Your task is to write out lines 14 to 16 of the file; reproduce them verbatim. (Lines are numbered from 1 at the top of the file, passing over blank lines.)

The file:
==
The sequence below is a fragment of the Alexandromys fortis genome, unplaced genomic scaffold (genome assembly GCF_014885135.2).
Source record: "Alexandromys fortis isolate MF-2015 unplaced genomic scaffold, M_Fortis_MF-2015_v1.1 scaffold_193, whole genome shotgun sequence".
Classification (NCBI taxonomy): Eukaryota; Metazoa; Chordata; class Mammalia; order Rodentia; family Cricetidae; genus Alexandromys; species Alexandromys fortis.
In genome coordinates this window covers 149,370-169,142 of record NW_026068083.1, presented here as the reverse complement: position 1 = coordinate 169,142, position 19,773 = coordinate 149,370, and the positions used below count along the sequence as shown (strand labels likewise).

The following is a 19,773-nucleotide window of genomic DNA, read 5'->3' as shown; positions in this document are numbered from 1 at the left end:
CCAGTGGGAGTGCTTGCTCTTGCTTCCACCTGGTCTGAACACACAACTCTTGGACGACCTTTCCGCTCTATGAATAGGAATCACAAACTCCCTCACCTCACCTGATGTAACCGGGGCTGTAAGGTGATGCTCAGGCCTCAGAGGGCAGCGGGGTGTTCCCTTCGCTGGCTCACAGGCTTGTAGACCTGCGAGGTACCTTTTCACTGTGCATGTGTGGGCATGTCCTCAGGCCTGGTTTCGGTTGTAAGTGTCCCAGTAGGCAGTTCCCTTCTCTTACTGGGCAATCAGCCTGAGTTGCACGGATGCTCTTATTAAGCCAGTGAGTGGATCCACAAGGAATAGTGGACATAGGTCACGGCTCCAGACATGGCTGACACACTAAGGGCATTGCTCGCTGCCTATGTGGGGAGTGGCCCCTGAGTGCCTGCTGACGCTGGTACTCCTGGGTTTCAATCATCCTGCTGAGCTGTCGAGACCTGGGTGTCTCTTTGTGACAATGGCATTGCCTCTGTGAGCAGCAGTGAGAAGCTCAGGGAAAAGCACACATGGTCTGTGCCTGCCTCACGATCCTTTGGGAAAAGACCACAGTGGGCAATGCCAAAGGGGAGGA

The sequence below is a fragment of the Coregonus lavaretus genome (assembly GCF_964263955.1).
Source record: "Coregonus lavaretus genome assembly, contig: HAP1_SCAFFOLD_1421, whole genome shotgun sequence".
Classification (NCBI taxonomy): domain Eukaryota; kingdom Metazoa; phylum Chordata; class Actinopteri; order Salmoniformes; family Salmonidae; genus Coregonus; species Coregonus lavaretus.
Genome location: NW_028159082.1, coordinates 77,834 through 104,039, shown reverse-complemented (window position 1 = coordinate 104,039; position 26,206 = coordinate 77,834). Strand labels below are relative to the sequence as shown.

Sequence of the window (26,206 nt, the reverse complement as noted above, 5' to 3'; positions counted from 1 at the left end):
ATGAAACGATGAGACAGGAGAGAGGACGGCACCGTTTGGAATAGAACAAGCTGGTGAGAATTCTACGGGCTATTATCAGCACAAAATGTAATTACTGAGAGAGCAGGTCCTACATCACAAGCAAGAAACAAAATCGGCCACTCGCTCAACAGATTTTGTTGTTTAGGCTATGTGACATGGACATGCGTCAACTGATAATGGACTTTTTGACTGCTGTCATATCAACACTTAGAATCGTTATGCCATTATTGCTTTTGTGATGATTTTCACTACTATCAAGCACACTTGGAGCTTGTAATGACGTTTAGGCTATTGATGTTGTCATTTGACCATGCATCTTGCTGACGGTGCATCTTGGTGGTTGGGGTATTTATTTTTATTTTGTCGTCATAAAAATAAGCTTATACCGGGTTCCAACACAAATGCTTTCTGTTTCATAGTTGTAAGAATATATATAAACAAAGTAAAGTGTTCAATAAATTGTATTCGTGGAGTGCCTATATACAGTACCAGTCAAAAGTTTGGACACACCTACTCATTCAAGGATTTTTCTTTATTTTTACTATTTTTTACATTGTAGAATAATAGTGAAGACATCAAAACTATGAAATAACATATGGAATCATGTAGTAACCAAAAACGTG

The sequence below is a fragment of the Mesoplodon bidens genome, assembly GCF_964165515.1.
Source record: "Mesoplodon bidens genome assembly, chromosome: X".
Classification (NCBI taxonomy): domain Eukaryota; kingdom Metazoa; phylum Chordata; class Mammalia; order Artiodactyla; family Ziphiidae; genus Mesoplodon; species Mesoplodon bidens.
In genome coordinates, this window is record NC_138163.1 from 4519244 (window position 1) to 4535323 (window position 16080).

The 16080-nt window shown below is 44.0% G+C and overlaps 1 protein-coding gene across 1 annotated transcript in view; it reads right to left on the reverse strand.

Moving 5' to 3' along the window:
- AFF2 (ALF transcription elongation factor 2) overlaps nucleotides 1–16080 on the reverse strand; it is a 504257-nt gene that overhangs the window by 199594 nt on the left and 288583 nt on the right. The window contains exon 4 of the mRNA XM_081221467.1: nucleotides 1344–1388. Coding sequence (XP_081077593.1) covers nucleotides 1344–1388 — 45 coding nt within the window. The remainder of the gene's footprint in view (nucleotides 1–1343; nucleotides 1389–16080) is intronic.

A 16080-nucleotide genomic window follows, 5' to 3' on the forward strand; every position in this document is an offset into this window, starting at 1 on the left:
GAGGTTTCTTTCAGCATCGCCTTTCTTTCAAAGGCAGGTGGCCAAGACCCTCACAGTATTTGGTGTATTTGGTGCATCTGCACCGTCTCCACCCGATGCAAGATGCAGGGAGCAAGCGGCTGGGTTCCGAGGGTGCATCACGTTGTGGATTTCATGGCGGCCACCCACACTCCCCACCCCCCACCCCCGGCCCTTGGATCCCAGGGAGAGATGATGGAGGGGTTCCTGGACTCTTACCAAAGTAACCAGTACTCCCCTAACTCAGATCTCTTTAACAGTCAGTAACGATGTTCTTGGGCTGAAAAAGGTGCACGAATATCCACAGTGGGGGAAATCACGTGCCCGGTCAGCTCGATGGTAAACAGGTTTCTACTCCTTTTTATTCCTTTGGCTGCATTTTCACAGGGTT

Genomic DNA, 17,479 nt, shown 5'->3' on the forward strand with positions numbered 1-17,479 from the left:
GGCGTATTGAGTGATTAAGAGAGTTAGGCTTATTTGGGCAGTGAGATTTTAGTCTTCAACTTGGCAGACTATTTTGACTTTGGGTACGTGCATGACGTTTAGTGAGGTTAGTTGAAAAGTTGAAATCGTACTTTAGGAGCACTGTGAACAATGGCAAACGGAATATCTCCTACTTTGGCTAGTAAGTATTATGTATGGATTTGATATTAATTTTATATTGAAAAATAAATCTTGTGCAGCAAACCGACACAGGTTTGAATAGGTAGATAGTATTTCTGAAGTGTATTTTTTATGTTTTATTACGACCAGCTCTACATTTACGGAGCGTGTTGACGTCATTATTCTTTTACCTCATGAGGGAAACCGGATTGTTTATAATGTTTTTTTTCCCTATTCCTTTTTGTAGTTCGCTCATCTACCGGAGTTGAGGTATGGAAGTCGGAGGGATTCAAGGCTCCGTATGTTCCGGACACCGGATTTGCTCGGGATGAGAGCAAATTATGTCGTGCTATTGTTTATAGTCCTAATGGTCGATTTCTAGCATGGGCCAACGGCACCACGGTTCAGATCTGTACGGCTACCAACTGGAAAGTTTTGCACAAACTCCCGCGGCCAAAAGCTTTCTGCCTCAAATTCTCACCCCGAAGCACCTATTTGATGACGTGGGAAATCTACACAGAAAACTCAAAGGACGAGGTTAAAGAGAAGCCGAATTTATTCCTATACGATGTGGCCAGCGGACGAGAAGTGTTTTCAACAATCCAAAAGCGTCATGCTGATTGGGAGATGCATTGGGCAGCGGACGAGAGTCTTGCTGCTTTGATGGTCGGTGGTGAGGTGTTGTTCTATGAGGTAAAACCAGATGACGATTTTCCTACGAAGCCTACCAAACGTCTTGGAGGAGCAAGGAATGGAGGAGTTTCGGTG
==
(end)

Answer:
Source record: "Mesoplodon bidens genome assembly, chromosome: X".
Classification (NCBI taxonomy): domain Eukaryota; kingdom Metazoa; phylum Chordata; class Mammalia; order Artiodactyla; family Ziphiidae; genus Mesoplodon; species Mesoplodon bidens.
In genome coordinates, this window is record NC_138163.1 from 4519244 (window position 1) to 4535323 (window position 16080).